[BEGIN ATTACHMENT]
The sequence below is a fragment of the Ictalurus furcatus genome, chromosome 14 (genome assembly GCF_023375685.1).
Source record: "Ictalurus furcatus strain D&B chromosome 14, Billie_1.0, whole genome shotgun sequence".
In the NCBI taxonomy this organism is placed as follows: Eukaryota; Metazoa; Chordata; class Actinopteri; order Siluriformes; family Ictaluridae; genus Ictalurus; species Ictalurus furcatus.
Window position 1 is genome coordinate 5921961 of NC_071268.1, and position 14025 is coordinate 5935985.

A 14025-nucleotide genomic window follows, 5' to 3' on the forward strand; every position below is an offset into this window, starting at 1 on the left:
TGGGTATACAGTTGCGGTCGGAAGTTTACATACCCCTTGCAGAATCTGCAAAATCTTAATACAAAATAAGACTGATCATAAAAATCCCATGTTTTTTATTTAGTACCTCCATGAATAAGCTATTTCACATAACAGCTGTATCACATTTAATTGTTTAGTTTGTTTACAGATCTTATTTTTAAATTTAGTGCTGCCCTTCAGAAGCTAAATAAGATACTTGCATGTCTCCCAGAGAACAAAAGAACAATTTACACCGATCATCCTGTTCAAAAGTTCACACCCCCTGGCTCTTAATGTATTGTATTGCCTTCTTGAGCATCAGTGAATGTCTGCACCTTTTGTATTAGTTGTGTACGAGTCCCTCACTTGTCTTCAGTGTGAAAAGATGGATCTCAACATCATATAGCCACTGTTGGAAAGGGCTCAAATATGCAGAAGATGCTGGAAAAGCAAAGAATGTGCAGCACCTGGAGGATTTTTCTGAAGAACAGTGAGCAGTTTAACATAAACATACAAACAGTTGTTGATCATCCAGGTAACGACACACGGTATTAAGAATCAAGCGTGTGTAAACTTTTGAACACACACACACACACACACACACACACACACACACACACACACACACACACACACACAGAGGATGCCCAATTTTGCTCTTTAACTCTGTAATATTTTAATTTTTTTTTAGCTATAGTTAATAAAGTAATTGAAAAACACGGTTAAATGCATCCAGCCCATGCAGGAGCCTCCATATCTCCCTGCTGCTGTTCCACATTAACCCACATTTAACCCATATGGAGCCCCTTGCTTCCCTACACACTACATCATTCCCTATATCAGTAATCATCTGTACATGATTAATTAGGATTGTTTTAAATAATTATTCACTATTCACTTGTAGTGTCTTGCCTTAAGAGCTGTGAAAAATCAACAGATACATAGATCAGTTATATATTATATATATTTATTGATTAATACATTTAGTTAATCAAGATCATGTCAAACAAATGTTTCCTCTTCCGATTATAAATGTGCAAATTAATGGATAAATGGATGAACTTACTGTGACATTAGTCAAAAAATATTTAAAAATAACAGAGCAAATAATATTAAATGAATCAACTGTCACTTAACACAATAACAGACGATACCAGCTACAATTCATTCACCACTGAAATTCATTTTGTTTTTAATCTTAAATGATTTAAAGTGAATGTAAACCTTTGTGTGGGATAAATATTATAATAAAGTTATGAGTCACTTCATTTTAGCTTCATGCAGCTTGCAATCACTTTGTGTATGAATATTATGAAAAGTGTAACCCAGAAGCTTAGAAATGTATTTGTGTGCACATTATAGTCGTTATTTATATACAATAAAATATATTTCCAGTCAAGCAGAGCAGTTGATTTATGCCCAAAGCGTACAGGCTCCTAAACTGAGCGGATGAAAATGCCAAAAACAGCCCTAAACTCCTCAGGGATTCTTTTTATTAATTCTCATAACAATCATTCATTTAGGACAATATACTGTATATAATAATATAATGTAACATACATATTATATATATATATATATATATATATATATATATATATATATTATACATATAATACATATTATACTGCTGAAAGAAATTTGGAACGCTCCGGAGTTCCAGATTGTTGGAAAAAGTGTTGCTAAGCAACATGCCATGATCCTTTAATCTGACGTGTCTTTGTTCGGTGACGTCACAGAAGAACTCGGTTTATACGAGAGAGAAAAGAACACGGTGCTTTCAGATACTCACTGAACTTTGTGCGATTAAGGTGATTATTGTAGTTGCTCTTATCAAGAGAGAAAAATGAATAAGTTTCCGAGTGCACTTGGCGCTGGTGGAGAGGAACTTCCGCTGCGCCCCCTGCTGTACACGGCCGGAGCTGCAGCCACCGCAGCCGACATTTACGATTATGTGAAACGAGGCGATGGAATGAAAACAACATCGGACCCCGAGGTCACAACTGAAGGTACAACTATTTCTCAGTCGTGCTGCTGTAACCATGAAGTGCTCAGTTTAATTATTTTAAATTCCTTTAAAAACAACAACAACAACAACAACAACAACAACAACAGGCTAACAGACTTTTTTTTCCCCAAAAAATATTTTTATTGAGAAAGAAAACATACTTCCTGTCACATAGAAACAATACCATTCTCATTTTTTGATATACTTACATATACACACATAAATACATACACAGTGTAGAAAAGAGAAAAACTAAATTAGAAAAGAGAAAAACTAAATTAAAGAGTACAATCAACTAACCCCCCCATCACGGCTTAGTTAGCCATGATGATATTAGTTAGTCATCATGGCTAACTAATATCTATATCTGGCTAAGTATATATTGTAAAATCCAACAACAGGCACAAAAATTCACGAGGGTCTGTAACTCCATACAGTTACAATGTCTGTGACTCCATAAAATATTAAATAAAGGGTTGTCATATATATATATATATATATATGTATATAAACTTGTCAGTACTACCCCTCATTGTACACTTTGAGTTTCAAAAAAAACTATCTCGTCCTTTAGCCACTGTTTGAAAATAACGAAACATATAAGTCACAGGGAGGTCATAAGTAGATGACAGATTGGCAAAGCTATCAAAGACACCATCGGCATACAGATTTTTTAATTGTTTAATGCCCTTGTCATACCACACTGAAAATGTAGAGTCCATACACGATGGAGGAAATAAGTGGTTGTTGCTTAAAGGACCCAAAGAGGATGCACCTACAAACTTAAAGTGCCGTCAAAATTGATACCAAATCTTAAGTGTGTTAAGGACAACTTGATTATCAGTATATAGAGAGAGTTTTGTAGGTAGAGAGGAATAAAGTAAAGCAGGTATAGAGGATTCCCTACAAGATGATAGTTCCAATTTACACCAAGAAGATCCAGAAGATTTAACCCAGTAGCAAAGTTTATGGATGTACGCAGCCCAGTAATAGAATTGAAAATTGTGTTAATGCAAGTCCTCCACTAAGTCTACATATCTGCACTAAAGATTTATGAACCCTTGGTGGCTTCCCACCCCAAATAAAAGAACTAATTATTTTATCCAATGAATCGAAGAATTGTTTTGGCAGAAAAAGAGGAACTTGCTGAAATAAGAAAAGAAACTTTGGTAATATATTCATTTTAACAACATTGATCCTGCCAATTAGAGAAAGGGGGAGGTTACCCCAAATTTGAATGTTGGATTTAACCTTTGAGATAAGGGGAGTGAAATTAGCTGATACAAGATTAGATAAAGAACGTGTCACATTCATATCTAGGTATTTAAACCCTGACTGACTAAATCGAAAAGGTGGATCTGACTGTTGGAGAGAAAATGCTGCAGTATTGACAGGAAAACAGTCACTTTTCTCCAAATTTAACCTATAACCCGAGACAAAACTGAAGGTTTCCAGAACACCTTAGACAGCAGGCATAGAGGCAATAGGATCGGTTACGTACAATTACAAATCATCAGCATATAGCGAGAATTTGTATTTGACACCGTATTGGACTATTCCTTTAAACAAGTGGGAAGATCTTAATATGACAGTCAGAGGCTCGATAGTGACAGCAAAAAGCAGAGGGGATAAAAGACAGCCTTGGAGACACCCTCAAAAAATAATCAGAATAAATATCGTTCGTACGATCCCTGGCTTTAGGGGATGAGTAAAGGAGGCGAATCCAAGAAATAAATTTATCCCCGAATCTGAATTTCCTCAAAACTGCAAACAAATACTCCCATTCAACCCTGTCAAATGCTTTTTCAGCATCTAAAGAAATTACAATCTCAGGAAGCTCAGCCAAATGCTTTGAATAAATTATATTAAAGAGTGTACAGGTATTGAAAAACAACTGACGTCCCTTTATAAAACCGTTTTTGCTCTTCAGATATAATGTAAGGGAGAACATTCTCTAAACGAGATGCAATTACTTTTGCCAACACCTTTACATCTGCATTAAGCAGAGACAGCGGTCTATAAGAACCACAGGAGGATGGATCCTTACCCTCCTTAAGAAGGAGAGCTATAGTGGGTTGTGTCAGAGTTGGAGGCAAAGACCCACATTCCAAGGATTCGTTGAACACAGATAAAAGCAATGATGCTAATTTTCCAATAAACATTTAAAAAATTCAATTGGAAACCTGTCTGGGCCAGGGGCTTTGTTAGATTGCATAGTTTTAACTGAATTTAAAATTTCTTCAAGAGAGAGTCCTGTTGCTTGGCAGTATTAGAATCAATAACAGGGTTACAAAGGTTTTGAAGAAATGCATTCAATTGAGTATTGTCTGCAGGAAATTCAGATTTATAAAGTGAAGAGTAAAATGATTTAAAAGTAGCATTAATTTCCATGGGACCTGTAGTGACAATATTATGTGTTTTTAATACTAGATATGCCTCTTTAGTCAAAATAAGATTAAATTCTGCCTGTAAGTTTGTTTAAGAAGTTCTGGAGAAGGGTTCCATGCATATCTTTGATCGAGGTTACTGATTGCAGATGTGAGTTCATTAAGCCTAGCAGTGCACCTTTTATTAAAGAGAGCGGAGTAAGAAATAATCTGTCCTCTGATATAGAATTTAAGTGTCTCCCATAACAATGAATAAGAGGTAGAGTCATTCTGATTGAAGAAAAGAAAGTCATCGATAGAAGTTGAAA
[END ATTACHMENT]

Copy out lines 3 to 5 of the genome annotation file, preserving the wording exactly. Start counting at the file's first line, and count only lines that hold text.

In the NCBI taxonomy this organism is placed as follows: Eukaryota; Metazoa; Chordata; class Actinopteri; order Siluriformes; family Ictaluridae; genus Ictalurus; species Ictalurus furcatus.
Window position 1 is genome coordinate 5921961 of NC_071268.1, and position 14025 is coordinate 5935985.

A 14025-nucleotide genomic window follows, 5' to 3' on the forward strand; every position below is an offset into this window, starting at 1 on the left: